The Morning Benders were always a band favored more by Pandora than listeners. Their tracks were bright and fun and the perfect accompaniment to that Peter Bjorn and John song that Pandora always played too, regardless of what Indie band you started with. Just a few months ago the band changed it’s name to POP ETC in response to learning that their former name was in some regions a crude and derogatory term. POP ETC, they felt, was appropriate, because Pop is so many more things than the public tend to pigeonhole it as. That may be true, but it doesn’t mean that letting it be all those things at once is a good idea.
Most of the music here is made from bright electronic bloops that sound like some cross between synths stomping on rainbows or a child dancing around on those oversized floor pianos you find in Macy’s. This is to say, it’s somewhat unbearably saccharine. Along with the brightness is a strong bass texture which adds to the stomp-along-ability of these tracks. It’s a solid trick, this darker tone hiding behind the rest. Otherwise there’s little variation from this general style. On Keep It For Your Own we get acoustic strums and geisha-like keys down the sides. The bass is a little funky too. It’s different enough to be the standout track here.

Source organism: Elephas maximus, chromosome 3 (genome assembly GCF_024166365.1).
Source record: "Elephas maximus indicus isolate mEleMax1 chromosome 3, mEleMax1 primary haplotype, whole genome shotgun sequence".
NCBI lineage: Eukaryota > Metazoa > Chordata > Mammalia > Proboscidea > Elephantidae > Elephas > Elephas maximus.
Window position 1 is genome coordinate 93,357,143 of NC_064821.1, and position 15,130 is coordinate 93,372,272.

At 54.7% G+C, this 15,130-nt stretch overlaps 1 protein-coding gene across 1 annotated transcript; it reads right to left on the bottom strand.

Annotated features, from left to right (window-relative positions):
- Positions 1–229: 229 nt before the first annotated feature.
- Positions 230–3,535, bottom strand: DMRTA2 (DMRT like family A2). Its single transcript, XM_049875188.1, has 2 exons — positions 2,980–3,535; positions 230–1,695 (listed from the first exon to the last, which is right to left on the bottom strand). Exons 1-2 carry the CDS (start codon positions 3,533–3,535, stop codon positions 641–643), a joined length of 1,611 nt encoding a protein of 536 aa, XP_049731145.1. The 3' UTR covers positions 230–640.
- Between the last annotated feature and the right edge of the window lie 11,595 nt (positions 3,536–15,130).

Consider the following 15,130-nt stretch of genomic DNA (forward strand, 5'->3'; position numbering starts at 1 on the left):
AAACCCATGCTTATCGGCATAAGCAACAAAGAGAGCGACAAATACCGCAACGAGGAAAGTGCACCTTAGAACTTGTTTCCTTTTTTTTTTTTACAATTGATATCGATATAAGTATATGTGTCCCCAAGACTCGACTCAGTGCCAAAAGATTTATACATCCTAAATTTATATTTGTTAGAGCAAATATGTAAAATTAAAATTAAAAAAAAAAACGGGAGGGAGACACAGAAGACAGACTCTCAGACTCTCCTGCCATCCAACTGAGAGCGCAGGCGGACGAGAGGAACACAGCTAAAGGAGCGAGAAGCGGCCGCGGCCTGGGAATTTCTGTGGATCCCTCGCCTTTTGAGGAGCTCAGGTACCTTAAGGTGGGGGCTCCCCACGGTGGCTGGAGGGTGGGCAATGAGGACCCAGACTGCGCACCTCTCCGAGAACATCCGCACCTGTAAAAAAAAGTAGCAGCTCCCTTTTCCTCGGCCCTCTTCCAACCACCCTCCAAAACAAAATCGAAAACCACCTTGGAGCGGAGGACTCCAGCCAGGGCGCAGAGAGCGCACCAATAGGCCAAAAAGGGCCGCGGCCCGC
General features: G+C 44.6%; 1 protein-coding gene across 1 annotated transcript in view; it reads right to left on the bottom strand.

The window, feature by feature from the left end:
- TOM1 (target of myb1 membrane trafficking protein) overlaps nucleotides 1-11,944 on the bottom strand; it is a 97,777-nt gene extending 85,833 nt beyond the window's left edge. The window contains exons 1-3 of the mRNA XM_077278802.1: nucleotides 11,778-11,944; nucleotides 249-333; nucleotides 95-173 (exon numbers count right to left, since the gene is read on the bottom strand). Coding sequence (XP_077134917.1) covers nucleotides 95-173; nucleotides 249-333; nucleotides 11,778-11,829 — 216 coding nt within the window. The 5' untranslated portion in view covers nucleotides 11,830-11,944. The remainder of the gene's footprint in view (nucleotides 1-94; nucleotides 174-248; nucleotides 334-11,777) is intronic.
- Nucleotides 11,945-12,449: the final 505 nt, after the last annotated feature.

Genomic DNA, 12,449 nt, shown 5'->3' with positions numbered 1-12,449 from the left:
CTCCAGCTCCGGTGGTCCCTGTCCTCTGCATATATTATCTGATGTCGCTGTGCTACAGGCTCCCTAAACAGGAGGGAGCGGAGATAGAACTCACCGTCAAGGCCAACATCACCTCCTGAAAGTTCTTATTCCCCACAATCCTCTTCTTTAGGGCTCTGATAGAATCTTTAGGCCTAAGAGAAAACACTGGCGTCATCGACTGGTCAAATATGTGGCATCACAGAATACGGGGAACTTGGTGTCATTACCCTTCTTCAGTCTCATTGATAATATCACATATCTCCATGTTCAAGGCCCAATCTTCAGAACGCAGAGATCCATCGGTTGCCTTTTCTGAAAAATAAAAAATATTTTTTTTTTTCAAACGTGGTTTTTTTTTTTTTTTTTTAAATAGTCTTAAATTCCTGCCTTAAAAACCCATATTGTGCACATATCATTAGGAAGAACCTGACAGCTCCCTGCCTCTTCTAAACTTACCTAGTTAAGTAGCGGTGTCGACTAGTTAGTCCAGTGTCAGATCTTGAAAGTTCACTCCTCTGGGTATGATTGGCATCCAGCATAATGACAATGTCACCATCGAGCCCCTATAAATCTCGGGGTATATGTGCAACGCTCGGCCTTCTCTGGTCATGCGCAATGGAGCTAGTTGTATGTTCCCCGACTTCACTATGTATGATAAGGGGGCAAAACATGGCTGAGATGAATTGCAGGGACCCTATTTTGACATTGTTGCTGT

The vocals on this album are largely just as bright as the instruments. It’s some bizarre vaguely autotuned cross between Owl City and trying to sound seductive (that’s three negatives, if Owl City didn’t provide enough context clues). Back to Your Heart opens with, “Yeah! Yeah! Yeah!”, and it’s probably enough of a sugar overdose to make most listeners back off.
The listener is likely to already be cringing after that, which is the perfect way to continue into the lyrics. Following those “Yeah!”s are lines like, “Let me take this straight from the top, we were making love and we couldn’t stop,” and, “Now it’s three in the middle of the night, and I’m screaming baby lets not fight.” Album opener New Life starts with desperate surface level pleas, “Every day I wonder if he’s hurting.” He begins to repeat, “If I could give it all back for just one more day with you.” Late album track Whyd (sic) You Do it Honey gives us, “I was gonna ask you to be my wife, I was gonna ask you to share my life.” It’s a blunt attempt at coldness, the only track of that style, and it comes across about as forcefully as everything else.
POP ETC will still show up on Pandora, even if it’s not off of this album. They’re aiming for that brand of broadly appealing Indie Pop that Pandora loves. POP ETC’s debut on their new name, however, is far, far too broad and simplistic. The band has noted that they have reworked their sound under this new name. Perhaps they’ll look for another name next time around.